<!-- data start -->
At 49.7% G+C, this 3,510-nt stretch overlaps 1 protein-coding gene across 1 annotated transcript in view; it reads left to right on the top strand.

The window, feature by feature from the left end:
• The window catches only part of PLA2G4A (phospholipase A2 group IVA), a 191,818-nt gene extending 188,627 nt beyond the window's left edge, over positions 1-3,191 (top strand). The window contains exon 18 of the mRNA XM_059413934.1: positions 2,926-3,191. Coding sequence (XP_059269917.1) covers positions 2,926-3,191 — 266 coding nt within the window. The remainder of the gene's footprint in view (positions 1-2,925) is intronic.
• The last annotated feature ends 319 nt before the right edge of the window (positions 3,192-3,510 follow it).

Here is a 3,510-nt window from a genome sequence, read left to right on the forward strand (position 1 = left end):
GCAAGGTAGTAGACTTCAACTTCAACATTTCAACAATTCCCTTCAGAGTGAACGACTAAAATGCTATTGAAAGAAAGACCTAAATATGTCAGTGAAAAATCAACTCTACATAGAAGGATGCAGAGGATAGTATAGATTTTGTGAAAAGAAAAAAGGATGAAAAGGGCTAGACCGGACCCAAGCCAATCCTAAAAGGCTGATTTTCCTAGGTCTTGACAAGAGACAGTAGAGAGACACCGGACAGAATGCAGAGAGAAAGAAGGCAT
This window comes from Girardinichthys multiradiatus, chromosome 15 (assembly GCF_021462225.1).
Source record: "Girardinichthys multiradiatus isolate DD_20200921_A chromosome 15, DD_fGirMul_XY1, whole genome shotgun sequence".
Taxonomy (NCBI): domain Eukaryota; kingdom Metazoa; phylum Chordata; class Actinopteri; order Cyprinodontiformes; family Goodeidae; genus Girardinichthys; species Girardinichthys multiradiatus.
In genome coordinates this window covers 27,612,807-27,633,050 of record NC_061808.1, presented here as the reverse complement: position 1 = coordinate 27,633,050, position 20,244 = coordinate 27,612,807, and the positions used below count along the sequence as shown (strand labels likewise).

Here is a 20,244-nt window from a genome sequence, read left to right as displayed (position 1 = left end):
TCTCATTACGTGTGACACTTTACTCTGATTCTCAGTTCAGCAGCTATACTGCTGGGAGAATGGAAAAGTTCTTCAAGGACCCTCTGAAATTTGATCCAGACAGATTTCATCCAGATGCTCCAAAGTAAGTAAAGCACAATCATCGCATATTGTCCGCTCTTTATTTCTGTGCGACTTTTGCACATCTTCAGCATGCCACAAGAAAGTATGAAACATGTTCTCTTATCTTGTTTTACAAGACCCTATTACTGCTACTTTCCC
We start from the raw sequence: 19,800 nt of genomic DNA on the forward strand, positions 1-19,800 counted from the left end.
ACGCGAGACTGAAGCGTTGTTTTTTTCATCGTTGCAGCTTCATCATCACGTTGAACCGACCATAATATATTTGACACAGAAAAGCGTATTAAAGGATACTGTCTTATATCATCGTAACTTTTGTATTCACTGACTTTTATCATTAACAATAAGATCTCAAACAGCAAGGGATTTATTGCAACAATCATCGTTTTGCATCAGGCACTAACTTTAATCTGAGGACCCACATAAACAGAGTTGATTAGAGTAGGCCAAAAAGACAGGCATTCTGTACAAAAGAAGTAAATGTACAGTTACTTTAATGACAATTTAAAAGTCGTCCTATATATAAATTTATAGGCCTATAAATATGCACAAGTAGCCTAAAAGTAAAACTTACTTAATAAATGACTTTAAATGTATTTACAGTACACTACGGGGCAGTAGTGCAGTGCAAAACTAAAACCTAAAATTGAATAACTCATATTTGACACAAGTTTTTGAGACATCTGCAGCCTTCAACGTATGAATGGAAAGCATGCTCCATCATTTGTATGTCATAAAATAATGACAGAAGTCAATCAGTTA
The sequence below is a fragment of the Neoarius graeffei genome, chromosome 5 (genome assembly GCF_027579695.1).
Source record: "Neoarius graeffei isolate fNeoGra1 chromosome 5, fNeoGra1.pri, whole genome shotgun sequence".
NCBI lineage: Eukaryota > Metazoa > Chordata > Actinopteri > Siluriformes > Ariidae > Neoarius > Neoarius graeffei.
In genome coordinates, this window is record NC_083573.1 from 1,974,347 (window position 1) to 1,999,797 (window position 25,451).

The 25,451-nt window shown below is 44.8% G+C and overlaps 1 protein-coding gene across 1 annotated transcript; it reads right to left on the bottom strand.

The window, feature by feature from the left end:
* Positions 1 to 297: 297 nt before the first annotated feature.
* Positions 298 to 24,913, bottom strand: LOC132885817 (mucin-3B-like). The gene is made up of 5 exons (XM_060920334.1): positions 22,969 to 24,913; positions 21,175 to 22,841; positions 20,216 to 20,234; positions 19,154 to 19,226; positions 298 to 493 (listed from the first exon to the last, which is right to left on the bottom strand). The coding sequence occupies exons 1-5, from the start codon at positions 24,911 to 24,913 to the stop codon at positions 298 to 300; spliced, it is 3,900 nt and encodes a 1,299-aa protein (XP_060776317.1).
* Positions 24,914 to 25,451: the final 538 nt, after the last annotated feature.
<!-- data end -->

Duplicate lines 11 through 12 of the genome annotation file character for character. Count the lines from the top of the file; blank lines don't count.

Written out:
Here is a 20,244-nt window from a genome sequence, read left to right as displayed (position 1 = left end):
TCTCATTACGTGTGACACTTTACTCTGATTCTCAGTTCAGCAGCTATACTGCTGGGAGAATGGAAAAGTTCTTCAAGGACCCTCTGAAATTTGATCCAGACAGATTTCATCCAGATGCTCCAAAGTAAGTAAAGCACAATCATCGCATATTGTCCGCTCTTTATTTCTGTGCGACTTTTGCACATCTTCAGCATGCCACAAGAAAGTATGAAACATGTTCTCTTATCTTGTTTTACAAGACCCTATTACTGCTACTTTCCC